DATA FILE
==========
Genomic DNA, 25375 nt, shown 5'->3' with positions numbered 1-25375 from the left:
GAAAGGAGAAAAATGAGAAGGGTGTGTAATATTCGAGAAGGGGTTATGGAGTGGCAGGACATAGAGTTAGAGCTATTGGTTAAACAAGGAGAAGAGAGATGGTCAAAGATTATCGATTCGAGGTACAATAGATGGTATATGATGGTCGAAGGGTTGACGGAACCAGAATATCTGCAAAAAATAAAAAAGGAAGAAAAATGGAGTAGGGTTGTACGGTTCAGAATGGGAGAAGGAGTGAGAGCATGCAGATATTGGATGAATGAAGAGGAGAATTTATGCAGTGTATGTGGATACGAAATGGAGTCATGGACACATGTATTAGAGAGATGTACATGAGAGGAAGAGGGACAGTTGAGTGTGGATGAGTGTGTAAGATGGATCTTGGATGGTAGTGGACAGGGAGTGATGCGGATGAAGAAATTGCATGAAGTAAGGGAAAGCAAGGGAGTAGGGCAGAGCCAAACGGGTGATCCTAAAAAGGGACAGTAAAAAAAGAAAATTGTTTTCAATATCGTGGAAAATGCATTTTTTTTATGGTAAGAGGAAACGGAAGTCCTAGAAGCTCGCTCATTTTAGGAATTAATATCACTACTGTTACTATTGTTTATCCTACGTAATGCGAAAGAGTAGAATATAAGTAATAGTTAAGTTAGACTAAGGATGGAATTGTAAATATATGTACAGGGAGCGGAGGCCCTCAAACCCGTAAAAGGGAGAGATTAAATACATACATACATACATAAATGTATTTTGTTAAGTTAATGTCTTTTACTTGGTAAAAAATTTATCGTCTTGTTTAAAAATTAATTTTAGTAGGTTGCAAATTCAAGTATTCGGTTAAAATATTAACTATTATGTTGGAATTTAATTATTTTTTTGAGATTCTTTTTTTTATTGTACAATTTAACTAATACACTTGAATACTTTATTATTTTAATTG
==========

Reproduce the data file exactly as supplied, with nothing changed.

Genomic DNA, 25375 nt, shown 5'->3' with positions numbered 1-25375 from the left:
GAAAGGAGAAAAATGAGAAGGGTGTGTAATATTCGAGAAGGGGTTATGGAGTGGCAGGACATAGAGTTAGAGCTATTGGTTAAACAAGGAGAAGAGAGATGGTCAAAGATTATCGATTCGAGGTACAATAGATGGTATATGATGGTCGAAGGGTTGACGGAACCAGAATATCTGCAAAAAATAAAAAAGGAAGAAAAATGGAGTAGGGTTGTACGGTTCAGAATGGGAGAAGGAGTGAGAGCATGCAGATATTGGATGAATGAAGAGGAGAATTTATGCAGTGTATGTGGATACGAAATGGAGTCATGGACACATGTATTAGAGAGATGTACATGAGAGGAAGAGGGACAGTTGAGTGTGGATGAGTGTGTAAGATGGATCTTGGATGGTAGTGGACAGGGAGTGATGCGGATGAAGAAATTGCATGAAGTAAGGGAAAGCAAGGGAGTAGGGCAGAGCCAAACGGGTGATCCTAAAAAGGGACAGTAAAAAAAGAAAATTGTTTTCAATATCGTGGAAAATGCATTTTTTTTATGGTAAGAGGAAACGGAAGTCCTAGAAGCTCGCTCATTTTAGGAATTAATATCACTACTGTTACTATTGTTTATCCTACGTAATGCGAAAGAGTAGAATATAAGTAATAGTTAAGTTAGACTAAGGATGGAATTGTAAATATATGTACAGGGAGCGGAGGCCCTCAAACCCGTAAAAGGGAGAGATTAAATACATACATACATACATAAATGTATTTTGTTAAGTTAATGTCTTTTACTTGGTAAAAAATTTATCGTCTTGTTTAAAAATTAATTTTAGTAGGTTGCAAATTCAAGTATTCGGTTAAAATATTAACTATTATGTTGGAATTTAATTATTTTTTTGAGATTCTTTTTTTTATTGTACAATTTAACTAATACACTTGAATACTTTATTATTTTAATTG